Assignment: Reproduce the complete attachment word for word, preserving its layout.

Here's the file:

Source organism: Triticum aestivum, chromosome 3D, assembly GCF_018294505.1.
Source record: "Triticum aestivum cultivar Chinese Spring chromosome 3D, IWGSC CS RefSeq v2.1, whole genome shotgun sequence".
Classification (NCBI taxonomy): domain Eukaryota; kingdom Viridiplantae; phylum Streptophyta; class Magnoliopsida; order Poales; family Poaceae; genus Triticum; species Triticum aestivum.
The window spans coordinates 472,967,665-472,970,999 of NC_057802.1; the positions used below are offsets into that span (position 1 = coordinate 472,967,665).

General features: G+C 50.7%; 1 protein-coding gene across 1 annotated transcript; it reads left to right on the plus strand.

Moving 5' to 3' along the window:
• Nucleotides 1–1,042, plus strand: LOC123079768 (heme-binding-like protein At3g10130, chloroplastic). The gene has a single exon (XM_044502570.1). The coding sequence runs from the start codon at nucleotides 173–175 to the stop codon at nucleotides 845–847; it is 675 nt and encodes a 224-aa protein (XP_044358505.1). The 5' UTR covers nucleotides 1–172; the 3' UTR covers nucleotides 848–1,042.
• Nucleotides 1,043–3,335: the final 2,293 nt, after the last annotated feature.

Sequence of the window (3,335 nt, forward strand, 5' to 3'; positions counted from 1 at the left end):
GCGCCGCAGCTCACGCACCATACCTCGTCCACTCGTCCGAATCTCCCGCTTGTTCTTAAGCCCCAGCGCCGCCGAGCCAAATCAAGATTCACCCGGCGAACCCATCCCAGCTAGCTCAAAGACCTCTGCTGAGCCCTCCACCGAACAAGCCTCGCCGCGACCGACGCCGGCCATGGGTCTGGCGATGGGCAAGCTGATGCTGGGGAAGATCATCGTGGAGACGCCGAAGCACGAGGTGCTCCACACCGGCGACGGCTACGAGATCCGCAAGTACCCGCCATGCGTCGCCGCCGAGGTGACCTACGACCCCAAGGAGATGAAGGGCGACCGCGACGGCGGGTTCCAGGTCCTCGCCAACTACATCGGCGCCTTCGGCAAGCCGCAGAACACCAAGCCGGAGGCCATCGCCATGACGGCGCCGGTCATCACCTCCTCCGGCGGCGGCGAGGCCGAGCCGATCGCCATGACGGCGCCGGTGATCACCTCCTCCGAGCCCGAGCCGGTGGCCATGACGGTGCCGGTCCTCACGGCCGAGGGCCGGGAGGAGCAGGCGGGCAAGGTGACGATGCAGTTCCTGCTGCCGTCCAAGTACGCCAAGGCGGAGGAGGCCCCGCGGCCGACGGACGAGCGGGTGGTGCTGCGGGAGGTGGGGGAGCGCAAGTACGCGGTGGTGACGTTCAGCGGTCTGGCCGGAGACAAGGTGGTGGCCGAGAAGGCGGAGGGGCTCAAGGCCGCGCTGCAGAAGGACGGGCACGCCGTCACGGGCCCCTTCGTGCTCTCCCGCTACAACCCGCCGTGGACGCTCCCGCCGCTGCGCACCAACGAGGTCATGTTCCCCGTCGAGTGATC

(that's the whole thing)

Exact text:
Source organism: Triticum aestivum, chromosome 3D, assembly GCF_018294505.1.
Source record: "Triticum aestivum cultivar Chinese Spring chromosome 3D, IWGSC CS RefSeq v2.1, whole genome shotgun sequence".
Classification (NCBI taxonomy): domain Eukaryota; kingdom Viridiplantae; phylum Streptophyta; class Magnoliopsida; order Poales; family Poaceae; genus Triticum; species Triticum aestivum.
The window spans coordinates 472,967,665-472,970,999 of NC_057802.1; the positions used below are offsets into that span (position 1 = coordinate 472,967,665).

General features: G+C 50.7%; 1 protein-coding gene across 1 annotated transcript; it reads left to right on the plus strand.

Moving 5' to 3' along the window:
• Nucleotides 1–1,042, plus strand: LOC123079768 (heme-binding-like protein At3g10130, chloroplastic). The gene has a single exon (XM_044502570.1). The coding sequence runs from the start codon at nucleotides 173–175 to the stop codon at nucleotides 845–847; it is 675 nt and encodes a 224-aa protein (XP_044358505.1). The 5' UTR covers nucleotides 1–172; the 3' UTR covers nucleotides 848–1,042.
• Nucleotides 1,043–3,335: the final 2,293 nt, after the last annotated feature.

Sequence of the window (3,335 nt, forward strand, 5' to 3'; positions counted from 1 at the left end):
GCGCCGCAGCTCACGCACCATACCTCGTCCACTCGTCCGAATCTCCCGCTTGTTCTTAAGCCCCAGCGCCGCCGAGCCAAATCAAGATTCACCCGGCGAACCCATCCCAGCTAGCTCAAAGACCTCTGCTGAGCCCTCCACCGAACAAGCCTCGCCGCGACCGACGCCGGCCATGGGTCTGGCGATGGGCAAGCTGATGCTGGGGAAGATCATCGTGGAGACGCCGAAGCACGAGGTGCTCCACACCGGCGACGGCTACGAGATCCGCAAGTACCCGCCATGCGTCGCCGCCGAGGTGACCTACGACCCCAAGGAGATGAAGGGCGACCGCGACGGCGGGTTCCAGGTCCTCGCCAACTACATCGGCGCCTTCGGCAAGCCGCAGAACACCAAGCCGGAGGCCATCGCCATGACGGCGCCGGTCATCACCTCCTCCGGCGGCGGCGAGGCCGAGCCGATCGCCATGACGGCGCCGGTGATCACCTCCTCCGAGCCCGAGCCGGTGGCCATGACGGTGCCGGTCCTCACGGCCGAGGGCCGGGAGGAGCAGGCGGGCAAGGTGACGATGCAGTTCCTGCTGCCGTCCAAGTACGCCAAGGCGGAGGAGGCCCCGCGGCCGACGGACGAGCGGGTGGTGCTGCGGGAGGTGGGGGAGCGCAAGTACGCGGTGGTGACGTTCAGCGGTCTGGCCGGAGACAAGGTGGTGGCCGAGAAGGCGGAGGGGCTCAAGGCCGCGCTGCAGAAGGACGGGCACGCCGTCACGGGCCCCTTCGTGCTCTCCCGCTACAACCCGCCGTGGACGCTCCCGCCGCTGCGCACCAACGAGGTCATGTTCCCCGTCGAGTGATC